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Throw a Kid-Friendly Mardi Gras Party

Throw a Kid-Friendly Mardi Gras Party

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Updated on Feb 13, 2009

Nothing might sound less kid-friendly than Mardi Gras - the Carnival celebration infamous in the U.S. for its beads, boobs, and booze. But the central theme of Mardi Gras is fun - and that's something that kids of all ages can really get behind. Costumes, dancing, food and drink mark the festivities which are celebrated all over the world, and with a few tweaks you can throw a Mardi Gras party that will thrill kids and adults alike, while still staying PG.

Mardi Gras (from the French, meaning literally "Fat Tuesday") originated as a final celebration of fun and indulgence before the commencement of Lent, the 40-day period which for many Christian denominations means prayer, penitence, and the foregoing of indulgences. The New Orleans Mardi Gras celebration is just one of many versions around the world, where it is celebrated in style in South and Central America, the Caribbean, and Europe.

You can bring this international celebration home with a day full of crafts and fun: perfect for a February birthday or just because! Send out invitations to friends and family and request that kids come in costume, or bring dress-up supplies (you may also want to opt for a pot-luck style meal). Next, just round up some craft supplies. The day of, decorate the party area with the colors of Mardi Gras - purple, green, and gold - and have your child help you bake the King Cake for the special event.

Here's how to get started on cooking and crafts for this annual celebration:

Carnival Masks

Masks and costumes are an essential part of Mardi Gras and Carnival festivities. Venetian masks especially have become an emblem of these celebrations, with their gold, white or black backgrounds embellished with incredible detail and ornamentation. Mask-wearing in Venice emerged as a method of disguise for people engaging in illicit or indiscreet activities, such as gambling, and as a provocative guise at masquerade balls and other social events. Over time, these masks came to symbolize the spirit and excess of Carnival and Mardi Gras celebrations.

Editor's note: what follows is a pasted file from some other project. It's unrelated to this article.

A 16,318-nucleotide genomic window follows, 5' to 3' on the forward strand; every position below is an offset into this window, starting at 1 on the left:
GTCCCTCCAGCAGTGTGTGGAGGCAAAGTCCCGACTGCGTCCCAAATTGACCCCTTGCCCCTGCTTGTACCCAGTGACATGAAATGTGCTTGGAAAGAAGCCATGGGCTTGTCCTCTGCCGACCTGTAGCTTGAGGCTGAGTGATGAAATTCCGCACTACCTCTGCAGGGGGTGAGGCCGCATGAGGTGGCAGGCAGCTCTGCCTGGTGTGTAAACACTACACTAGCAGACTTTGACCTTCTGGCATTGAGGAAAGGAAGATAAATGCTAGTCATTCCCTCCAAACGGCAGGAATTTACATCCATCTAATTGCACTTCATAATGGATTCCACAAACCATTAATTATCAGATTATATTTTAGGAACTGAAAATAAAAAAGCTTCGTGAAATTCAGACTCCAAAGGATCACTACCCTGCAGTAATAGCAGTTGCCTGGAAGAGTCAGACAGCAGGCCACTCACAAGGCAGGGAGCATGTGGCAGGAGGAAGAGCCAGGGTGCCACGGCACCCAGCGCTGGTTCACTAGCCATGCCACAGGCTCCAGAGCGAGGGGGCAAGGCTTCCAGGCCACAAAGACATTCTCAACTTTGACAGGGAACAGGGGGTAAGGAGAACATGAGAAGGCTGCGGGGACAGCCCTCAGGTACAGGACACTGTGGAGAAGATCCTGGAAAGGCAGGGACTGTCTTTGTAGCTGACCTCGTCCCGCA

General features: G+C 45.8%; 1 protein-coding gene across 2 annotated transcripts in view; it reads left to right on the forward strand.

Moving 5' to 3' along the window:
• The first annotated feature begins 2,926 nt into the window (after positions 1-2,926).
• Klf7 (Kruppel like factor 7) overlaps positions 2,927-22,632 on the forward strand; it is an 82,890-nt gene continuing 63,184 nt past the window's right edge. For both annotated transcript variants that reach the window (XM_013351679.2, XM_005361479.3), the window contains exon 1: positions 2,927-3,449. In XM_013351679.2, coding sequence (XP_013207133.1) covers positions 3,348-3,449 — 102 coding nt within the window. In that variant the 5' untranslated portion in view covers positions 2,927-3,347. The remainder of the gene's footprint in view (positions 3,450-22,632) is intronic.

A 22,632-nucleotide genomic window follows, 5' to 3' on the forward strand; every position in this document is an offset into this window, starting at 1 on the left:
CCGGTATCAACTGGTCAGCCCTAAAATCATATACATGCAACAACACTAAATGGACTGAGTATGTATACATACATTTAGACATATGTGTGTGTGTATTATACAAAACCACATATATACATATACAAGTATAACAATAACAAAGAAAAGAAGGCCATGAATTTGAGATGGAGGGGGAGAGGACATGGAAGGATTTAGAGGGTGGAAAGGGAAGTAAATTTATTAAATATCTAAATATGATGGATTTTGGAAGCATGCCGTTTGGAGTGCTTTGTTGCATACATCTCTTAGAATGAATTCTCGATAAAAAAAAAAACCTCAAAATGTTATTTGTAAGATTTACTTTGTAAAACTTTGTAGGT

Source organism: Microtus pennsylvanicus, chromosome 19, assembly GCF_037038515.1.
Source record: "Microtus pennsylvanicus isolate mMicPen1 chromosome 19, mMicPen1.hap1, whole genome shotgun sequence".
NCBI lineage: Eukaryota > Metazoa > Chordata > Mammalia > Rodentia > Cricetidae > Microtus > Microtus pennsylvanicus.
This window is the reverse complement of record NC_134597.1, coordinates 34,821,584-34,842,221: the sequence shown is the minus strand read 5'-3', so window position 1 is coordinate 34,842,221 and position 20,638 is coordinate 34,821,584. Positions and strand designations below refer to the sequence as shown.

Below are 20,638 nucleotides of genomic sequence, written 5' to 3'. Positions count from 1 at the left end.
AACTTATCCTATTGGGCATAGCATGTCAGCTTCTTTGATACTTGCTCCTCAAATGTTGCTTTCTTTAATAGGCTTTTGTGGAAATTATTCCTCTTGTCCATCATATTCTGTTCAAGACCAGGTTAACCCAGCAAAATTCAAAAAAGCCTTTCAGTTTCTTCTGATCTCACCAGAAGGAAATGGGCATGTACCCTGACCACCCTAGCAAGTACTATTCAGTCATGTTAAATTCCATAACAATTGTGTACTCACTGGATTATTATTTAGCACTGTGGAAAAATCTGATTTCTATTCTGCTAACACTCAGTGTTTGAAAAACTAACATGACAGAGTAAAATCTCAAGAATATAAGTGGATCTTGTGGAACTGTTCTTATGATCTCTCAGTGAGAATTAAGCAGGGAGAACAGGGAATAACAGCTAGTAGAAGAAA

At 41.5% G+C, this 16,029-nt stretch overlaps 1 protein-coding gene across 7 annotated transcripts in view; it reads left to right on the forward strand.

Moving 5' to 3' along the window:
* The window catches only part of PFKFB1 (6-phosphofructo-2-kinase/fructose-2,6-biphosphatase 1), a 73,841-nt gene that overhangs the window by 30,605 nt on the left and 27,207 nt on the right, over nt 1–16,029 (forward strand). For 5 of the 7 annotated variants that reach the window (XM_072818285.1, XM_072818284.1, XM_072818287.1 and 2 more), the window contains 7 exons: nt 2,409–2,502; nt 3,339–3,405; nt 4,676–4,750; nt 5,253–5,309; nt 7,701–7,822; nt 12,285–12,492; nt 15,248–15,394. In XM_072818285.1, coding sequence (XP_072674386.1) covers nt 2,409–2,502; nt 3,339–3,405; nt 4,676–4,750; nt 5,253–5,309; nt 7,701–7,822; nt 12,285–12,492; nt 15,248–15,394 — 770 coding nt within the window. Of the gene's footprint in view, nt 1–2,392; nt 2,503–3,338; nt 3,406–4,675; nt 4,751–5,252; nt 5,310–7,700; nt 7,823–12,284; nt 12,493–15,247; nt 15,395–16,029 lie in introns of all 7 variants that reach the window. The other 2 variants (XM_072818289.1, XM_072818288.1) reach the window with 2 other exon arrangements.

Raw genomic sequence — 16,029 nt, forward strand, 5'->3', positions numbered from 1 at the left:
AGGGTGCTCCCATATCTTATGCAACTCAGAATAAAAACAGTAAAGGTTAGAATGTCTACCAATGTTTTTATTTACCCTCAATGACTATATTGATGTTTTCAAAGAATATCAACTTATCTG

Make a Mardi Gras Mask
You can pretty much use any material to make a mask, but flexible (non-corrugated) cardboard is easiest, especially for young children. Alternatives includepapier mache (which is another activity altogether!) and wire mesh.

What You Need:

  • Mask material (cardboard, papier mache, or wire mesh)
  • Scissors
  • Elastic string
  • Craft feathers in purple, green, and gold colors (yellow will also work)
  • Decorative elements - anything goes! Some suggested materials include sequins, craft jewels, lace and other fabric, pipe-cleaners, beads, and glitter. (Note: many of these materials can also be used in our miniature float activity, below)
  • Glue stick and/or hot glue gun

What You Do:

  1. Decide whether you want your mask to cover the entire face, or just the top half. Get out your cardboard piece and, with your child, estimate where the eye holes should go to fit his face. Cut out two small holes, and hold the cardboard piece up to his face. Are the eye holes in the right place? If so, enlarge them and then cut out the mask in a shape of your choosing. (Note: if you are planning on making mask-decorating a party activity, cut out enough masks for your guests to decorate beforehand.)
  2. Now comes the fun part! Let your child's imagination run wild as he decorates his mask. Some ideas include: lining the edge of the mask with feathers pointing outwards, attaching a veil to the mask, or experimenting with fun facial features such as a curly mustache. (Note: the hot glue gun will probably be needed for affixing items, such as sequins and beads, to the mask. An adult should perform this step or monitor it closely, depending on the ages of the children present.)
  3. When you child's mask is fully decorated, set it aside until the glue is dry. Next, cut or hole-punch a small hole on the left and right sides of the mask and tie a piece of elastic string through them to hold the mask in place.
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